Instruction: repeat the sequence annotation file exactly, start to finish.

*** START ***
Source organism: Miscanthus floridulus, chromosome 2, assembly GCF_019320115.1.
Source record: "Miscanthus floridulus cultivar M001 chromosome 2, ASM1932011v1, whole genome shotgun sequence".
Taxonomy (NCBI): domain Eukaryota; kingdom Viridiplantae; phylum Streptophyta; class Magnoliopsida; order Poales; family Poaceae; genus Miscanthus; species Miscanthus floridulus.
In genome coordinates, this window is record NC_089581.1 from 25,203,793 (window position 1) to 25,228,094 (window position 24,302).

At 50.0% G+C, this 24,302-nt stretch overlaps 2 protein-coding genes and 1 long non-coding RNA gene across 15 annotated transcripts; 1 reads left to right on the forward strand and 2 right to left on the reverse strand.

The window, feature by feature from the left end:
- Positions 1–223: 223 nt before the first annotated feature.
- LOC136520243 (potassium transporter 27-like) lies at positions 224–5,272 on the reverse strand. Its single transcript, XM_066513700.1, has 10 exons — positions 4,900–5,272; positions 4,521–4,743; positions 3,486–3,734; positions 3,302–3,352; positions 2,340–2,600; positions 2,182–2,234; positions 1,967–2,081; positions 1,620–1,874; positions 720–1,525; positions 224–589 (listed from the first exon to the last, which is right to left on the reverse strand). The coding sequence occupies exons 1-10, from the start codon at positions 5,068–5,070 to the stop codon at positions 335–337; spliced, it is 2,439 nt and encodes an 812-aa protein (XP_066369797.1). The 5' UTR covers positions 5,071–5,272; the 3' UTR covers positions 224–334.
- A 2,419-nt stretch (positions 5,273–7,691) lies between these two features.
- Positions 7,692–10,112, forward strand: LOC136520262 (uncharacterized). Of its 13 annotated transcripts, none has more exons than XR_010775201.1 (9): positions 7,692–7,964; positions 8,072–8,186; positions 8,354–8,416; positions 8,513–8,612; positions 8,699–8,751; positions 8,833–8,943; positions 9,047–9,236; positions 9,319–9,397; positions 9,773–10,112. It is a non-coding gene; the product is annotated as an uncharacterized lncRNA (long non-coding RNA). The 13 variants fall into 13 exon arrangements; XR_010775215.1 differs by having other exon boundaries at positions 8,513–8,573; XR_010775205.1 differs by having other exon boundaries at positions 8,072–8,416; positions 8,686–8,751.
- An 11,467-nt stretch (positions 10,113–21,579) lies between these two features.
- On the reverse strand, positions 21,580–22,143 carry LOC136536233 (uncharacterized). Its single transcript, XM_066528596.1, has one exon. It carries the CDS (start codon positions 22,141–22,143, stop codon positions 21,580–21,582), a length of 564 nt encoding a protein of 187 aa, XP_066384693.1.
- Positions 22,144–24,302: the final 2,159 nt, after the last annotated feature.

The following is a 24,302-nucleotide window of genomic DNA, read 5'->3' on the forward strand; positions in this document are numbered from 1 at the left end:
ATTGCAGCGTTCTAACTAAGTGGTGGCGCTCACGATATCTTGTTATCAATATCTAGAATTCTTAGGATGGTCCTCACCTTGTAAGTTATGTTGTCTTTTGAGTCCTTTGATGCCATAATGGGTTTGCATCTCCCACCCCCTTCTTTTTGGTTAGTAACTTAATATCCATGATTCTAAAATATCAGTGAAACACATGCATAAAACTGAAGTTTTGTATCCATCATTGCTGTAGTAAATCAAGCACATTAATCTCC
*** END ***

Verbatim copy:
Source organism: Miscanthus floridulus, chromosome 2, assembly GCF_019320115.1.
Source record: "Miscanthus floridulus cultivar M001 chromosome 2, ASM1932011v1, whole genome shotgun sequence".
Taxonomy (NCBI): domain Eukaryota; kingdom Viridiplantae; phylum Streptophyta; class Magnoliopsida; order Poales; family Poaceae; genus Miscanthus; species Miscanthus floridulus.
In genome coordinates, this window is record NC_089581.1 from 25,203,793 (window position 1) to 25,228,094 (window position 24,302).

At 50.0% G+C, this 24,302-nt stretch overlaps 2 protein-coding genes and 1 long non-coding RNA gene across 15 annotated transcripts; 1 reads left to right on the forward strand and 2 right to left on the reverse strand.

The window, feature by feature from the left end:
- Positions 1–223: 223 nt before the first annotated feature.
- LOC136520243 (potassium transporter 27-like) lies at positions 224–5,272 on the reverse strand. Its single transcript, XM_066513700.1, has 10 exons — positions 4,900–5,272; positions 4,521–4,743; positions 3,486–3,734; positions 3,302–3,352; positions 2,340–2,600; positions 2,182–2,234; positions 1,967–2,081; positions 1,620–1,874; positions 720–1,525; positions 224–589 (listed from the first exon to the last, which is right to left on the reverse strand). The coding sequence occupies exons 1-10, from the start codon at positions 5,068–5,070 to the stop codon at positions 335–337; spliced, it is 2,439 nt and encodes an 812-aa protein (XP_066369797.1). The 5' UTR covers positions 5,071–5,272; the 3' UTR covers positions 224–334.
- A 2,419-nt stretch (positions 5,273–7,691) lies between these two features.
- Positions 7,692–10,112, forward strand: LOC136520262 (uncharacterized). Of its 13 annotated transcripts, none has more exons than XR_010775201.1 (9): positions 7,692–7,964; positions 8,072–8,186; positions 8,354–8,416; positions 8,513–8,612; positions 8,699–8,751; positions 8,833–8,943; positions 9,047–9,236; positions 9,319–9,397; positions 9,773–10,112. It is a non-coding gene; the product is annotated as an uncharacterized lncRNA (long non-coding RNA). The 13 variants fall into 13 exon arrangements; XR_010775215.1 differs by having other exon boundaries at positions 8,513–8,573; XR_010775205.1 differs by having other exon boundaries at positions 8,072–8,416; positions 8,686–8,751.
- An 11,467-nt stretch (positions 10,113–21,579) lies between these two features.
- On the reverse strand, positions 21,580–22,143 carry LOC136536233 (uncharacterized). Its single transcript, XM_066528596.1, has one exon. It carries the CDS (start codon positions 22,141–22,143, stop codon positions 21,580–21,582), a length of 564 nt encoding a protein of 187 aa, XP_066384693.1.
- Positions 22,144–24,302: the final 2,159 nt, after the last annotated feature.

The following is a 24,302-nucleotide window of genomic DNA, read 5'->3' on the forward strand; positions in this document are numbered from 1 at the left end:
ATTGCAGCGTTCTAACTAAGTGGTGGCGCTCACGATATCTTGTTATCAATATCTAGAATTCTTAGGATGGTCCTCACCTTGTAAGTTATGTTGTCTTTTGAGTCCTTTGATGCCATAATGGGTTTGCATCTCCCACCCCCTTCTTTTTGGTTAGTAACTTAATATCCATGATTCTAAAATATCAGTGAAACACATGCATAAAACTGAAGTTTTGTATCCATCATTGCTGTAGTAAATCAAGCACATTAATCTCC